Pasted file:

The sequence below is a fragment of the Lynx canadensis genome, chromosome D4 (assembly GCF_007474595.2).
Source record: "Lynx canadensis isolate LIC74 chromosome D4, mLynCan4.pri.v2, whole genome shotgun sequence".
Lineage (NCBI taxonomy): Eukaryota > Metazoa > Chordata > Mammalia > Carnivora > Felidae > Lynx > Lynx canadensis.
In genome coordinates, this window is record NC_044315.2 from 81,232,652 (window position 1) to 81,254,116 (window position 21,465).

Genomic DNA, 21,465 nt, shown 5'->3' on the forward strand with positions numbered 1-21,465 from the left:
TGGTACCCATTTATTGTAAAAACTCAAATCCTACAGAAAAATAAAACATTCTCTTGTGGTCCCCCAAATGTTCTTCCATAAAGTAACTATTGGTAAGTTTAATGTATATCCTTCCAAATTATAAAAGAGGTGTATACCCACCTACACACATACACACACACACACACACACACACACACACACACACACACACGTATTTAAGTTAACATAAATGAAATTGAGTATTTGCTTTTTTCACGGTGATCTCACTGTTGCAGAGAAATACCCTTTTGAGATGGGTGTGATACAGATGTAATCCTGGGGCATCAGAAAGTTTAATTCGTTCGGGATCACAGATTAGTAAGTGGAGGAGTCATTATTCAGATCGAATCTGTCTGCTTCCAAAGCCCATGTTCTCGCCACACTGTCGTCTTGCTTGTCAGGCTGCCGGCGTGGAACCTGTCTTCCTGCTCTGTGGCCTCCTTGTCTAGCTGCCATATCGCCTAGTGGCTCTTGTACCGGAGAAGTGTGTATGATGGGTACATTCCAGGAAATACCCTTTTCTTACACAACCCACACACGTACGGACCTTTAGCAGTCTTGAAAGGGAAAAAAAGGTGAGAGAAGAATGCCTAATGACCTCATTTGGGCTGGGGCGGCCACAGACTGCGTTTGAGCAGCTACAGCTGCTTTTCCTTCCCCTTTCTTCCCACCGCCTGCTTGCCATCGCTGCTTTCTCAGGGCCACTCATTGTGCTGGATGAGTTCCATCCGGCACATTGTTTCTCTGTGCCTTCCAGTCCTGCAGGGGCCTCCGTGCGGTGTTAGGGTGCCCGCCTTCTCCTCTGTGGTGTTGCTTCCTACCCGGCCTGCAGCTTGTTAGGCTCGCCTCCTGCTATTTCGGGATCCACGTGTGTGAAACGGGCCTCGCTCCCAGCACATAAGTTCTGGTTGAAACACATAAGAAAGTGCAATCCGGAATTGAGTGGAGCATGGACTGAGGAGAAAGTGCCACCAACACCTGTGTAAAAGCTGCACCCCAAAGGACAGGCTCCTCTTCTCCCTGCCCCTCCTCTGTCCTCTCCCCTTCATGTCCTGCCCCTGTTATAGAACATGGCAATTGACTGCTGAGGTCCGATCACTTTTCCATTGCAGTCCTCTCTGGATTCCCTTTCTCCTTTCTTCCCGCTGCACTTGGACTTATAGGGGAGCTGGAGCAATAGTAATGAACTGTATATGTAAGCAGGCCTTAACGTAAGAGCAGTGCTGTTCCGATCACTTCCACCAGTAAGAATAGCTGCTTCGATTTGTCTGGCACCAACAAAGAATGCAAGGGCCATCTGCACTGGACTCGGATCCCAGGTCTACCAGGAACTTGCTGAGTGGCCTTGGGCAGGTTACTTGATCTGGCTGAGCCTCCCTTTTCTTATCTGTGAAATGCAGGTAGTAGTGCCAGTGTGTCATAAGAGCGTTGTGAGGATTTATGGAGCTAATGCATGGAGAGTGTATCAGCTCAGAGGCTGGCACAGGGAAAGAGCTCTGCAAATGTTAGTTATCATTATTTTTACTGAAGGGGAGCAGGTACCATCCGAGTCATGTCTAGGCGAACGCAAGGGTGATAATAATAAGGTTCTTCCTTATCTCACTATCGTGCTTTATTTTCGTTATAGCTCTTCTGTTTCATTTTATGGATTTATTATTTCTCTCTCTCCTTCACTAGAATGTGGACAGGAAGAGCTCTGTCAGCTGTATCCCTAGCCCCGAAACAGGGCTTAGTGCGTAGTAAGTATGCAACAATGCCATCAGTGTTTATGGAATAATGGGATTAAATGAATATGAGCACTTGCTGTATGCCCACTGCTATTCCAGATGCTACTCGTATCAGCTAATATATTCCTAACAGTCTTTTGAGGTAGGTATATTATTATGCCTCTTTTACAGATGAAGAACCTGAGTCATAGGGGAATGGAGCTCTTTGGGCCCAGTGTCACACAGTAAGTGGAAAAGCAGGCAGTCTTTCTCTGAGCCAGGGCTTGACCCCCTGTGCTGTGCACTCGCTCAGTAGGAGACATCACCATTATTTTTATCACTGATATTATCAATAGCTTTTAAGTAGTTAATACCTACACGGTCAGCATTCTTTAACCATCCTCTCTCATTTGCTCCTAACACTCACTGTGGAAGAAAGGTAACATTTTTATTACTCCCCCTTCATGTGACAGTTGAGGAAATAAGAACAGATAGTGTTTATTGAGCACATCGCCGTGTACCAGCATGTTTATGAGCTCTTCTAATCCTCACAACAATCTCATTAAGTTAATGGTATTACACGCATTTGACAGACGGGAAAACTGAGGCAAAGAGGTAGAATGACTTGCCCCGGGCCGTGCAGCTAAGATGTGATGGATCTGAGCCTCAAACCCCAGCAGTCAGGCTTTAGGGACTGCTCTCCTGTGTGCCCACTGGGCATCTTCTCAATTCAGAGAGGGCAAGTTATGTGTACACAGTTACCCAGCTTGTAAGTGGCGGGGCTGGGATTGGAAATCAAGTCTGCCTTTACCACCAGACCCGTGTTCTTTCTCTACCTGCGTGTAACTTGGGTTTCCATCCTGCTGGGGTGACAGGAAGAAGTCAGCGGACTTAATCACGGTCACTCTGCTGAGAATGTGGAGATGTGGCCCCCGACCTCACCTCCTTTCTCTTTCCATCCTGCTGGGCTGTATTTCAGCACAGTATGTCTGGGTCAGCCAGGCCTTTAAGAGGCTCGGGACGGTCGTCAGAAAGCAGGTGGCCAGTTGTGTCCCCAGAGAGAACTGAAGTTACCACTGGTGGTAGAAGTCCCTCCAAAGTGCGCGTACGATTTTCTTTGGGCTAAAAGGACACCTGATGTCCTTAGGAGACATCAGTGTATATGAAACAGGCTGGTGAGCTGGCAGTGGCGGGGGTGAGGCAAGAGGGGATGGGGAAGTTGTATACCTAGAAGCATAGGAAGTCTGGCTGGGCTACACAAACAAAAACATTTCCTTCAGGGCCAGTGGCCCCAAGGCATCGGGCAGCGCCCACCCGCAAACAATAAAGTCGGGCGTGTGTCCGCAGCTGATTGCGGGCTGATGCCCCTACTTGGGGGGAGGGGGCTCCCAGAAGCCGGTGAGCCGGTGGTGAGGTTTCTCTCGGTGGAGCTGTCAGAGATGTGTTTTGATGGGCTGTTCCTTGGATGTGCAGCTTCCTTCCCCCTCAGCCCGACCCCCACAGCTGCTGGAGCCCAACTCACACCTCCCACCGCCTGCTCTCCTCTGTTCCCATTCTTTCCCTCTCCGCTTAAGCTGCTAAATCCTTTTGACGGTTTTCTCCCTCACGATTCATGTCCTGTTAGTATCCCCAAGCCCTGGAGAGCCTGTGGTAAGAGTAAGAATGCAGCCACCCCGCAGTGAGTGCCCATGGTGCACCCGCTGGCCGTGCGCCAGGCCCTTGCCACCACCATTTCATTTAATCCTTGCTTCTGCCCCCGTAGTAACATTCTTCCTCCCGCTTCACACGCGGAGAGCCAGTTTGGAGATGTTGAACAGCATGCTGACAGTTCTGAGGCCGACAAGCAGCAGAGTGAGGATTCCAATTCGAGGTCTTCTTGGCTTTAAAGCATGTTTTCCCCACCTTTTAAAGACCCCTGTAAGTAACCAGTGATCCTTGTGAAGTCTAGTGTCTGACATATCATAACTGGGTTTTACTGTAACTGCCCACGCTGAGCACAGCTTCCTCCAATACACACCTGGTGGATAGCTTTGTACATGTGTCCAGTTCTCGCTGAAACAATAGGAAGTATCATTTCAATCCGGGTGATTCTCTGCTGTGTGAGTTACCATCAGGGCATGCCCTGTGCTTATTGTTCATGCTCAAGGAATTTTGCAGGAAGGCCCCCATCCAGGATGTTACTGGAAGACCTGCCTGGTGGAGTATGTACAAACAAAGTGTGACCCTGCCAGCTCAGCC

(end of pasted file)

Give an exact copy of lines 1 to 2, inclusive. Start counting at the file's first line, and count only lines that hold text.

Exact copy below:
The sequence below is a fragment of the Lynx canadensis genome, chromosome D4 (assembly GCF_007474595.2).
Source record: "Lynx canadensis isolate LIC74 chromosome D4, mLynCan4.pri.v2, whole genome shotgun sequence".